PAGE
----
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Tolling and P3s Get Unexpected Boost in Administration Bill

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(Publishers Comment: Let us in Virginia take full advantage of public private partnerships wherever practical to increase the transportation funding available to us for resolving our congestion relief needs and economic growth requirements.)

The Administration’s proposed surface transportation bill, released the last week of April, generally followed the outlines that were expected: a 37% increase in funding over four years, supposedly paid for out of a major tax reform that is nowhere in sight, plus much larger increases for everything other than highways. But rather than repeat the criticisms in my March issue article, I want to focus here on some good news for toll financing and long-term public-private partnership (P3) concessions.

First, the bill would continue and improve two critically important financing tools that have been used in most of the large P3 concession projects financed over the past decade. It would continue the TIFIA credit-support program at the increased MAP-21 levels, while beefing up its professional staff to address recent bottlenecks in project approval. And it would increase by $4 billion the current $15 billion cap on tax-exempt revenue bonds (private activity bonds—PABs) that provide a more-level financial playing field for P3 projects in relation to government-run projects.

And to my pleasant surprise, the bill would essentially mainstream the existing three-state pilot program that allows the use of toll financing to reconstruct aging Interstate highways. That’s critically important, despite the lack so far of political consensus being reached to actually use toll finance in any of the three states that hold slots in the pilot program (Missouri, North Carolina, and Virginia). Because getting to yes on such a major change will be difficult, allowing all states to attempt this increases the odds that at least one pathfinder state will come up with a win-win approach that can then be a model for other states.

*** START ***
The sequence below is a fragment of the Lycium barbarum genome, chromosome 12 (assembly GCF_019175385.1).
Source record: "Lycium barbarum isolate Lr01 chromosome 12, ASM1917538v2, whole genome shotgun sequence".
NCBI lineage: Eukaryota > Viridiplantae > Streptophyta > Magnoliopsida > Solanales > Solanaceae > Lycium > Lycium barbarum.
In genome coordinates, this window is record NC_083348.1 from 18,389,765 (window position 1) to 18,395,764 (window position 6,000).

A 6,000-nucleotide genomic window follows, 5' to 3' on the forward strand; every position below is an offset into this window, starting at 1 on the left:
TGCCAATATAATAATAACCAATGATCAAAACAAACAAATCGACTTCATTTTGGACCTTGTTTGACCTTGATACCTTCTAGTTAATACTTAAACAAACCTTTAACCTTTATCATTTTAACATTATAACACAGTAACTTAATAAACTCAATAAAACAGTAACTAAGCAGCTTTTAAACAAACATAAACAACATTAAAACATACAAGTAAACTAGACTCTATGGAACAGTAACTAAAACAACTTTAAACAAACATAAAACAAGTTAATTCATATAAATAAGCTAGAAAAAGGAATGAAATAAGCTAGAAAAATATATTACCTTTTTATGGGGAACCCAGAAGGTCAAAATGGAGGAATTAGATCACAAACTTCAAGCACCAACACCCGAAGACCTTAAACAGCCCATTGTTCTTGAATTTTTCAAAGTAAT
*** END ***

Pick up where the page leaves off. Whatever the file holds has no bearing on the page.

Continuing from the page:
And not limiting each state to a single Interstate corridor also makes sense. What happened in North Carolina, which selected I-95 for toll-financed reconstruction, was that people who lived along I-95 said “Why us? How come the folks in Charlotte won’t have to pay tolls on I-77 but we over here will?” With the single-project limit removed, a responsible state DOT can develop and explain a 20-year plan to reconstruct all of its Interstates, based on age and widening needs. That way, everyone will know that their Interstate is in the queue for refurbishment, plus widening, if needed.

Unfortunately, the Administration’s tolling permission is not constrained enough to make the new tolls a pure user fee, similar to an electric bill or phone bill. Section 1405 of the bill permits the toll revenues to also be used for transit within the Interstate corridor. And if the state DOT certifies annually that the rebuilt Interstate is being adequately maintained, surplus toll revenues could be used for any highway (Title 29) or transit (Title 43) project statewide.

By contrast, the Reason Foundation’s Value Added Tolling principles that I wrote about last month would limit the toll rates to the amount necessary to finance construction and/or reconstruction costs, proper maintenance, and future improvements to the Interstate corridor or set of Interstates. That would keep the toll rates lower than in the states that use toll roads as cash cows to fund other transportation and non-transportation projects. Those lower toll rates would reduce the extent of diversion of traffic from tolled Interstates to parallel non-tolled highways. In other words, eliminating revenue diversion would reduce traffic diversion.

Not surprisingly, the trucking industry’s Alliance for Toll-Free Interstates has already attacked the Administration’s tolling proposal, trotting out obsolete arguments based on 20th-century cash tolling, traffic diversion, etc., as well as calling tolling an “inefficient” means of highway funding compared with unsustainable fuel taxes. It would be far more constructive if our trucking friends put aside red herrings and focused on their shared interest with other highway users and state DOTs: coming up with a viable, fair, and user-friendly approach to reconstructing and modernizing the Interstates. We have offered Value Added Tolling principles as a way to take seriously the expressed concerns of highway user groups, including the trucking industry. I’m looking forward to serious dialog with leading companies and organizations in this industry.

(This first ran in Surface Transportation Innovations.)

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